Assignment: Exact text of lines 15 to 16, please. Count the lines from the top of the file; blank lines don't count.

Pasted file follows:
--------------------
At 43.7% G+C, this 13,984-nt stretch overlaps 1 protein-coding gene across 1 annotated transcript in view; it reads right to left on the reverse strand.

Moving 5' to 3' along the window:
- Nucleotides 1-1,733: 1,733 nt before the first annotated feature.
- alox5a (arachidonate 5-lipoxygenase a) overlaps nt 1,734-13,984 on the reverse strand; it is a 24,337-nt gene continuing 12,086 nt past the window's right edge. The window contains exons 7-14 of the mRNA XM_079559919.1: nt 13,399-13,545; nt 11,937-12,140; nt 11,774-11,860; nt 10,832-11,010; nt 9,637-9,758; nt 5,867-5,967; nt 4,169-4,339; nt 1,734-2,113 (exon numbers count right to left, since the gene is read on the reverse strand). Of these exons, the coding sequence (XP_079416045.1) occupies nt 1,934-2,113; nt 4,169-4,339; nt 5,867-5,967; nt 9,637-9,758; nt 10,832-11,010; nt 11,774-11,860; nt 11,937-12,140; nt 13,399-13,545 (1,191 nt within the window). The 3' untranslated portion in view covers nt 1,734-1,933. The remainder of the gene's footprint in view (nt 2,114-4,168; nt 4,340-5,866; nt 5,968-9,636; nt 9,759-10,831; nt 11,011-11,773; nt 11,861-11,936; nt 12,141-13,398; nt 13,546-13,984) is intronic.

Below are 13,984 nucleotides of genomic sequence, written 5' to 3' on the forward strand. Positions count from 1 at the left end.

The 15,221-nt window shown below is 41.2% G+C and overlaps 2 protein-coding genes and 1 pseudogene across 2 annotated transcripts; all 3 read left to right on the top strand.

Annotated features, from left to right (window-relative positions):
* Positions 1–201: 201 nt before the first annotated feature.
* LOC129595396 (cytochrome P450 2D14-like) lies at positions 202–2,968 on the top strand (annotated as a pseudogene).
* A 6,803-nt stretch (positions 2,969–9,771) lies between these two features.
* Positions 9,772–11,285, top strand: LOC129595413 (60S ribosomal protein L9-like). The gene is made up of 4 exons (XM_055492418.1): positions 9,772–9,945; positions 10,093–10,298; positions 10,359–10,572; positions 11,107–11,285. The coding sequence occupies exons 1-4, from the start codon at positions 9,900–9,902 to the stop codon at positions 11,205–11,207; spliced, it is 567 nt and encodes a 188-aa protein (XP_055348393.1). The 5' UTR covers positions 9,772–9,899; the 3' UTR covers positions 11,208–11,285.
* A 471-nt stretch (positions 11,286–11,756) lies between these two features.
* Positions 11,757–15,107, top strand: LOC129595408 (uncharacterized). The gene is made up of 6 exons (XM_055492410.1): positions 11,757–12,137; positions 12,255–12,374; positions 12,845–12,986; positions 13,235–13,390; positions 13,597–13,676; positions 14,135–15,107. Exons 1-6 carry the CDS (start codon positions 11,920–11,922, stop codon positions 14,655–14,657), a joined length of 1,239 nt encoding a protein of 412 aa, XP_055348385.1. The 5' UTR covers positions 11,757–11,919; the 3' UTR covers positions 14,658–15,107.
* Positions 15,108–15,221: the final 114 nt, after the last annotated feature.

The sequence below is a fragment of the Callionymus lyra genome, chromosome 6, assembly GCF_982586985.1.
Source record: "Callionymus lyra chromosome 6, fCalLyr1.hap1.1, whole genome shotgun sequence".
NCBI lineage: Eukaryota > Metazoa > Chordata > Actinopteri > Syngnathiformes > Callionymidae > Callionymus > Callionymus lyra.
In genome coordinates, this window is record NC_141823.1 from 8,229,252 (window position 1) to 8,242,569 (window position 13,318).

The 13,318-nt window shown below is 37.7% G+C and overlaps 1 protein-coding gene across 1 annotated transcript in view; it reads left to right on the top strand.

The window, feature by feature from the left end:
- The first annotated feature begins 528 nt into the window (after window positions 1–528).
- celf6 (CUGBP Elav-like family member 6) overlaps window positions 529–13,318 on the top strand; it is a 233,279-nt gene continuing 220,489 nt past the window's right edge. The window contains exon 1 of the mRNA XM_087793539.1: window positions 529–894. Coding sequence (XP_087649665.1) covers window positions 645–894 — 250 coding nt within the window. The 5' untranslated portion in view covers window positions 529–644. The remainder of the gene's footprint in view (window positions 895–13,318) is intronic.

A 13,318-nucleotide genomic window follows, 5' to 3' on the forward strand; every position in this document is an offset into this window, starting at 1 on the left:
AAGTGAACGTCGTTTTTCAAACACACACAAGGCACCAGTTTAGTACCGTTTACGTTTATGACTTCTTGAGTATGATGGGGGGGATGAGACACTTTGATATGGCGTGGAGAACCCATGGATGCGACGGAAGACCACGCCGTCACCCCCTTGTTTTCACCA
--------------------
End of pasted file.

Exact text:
The sequence below is a fragment of the Callionymus lyra genome, chromosome 6, assembly GCF_982586985.1.
Source record: "Callionymus lyra chromosome 6, fCalLyr1.hap1.1, whole genome shotgun sequence".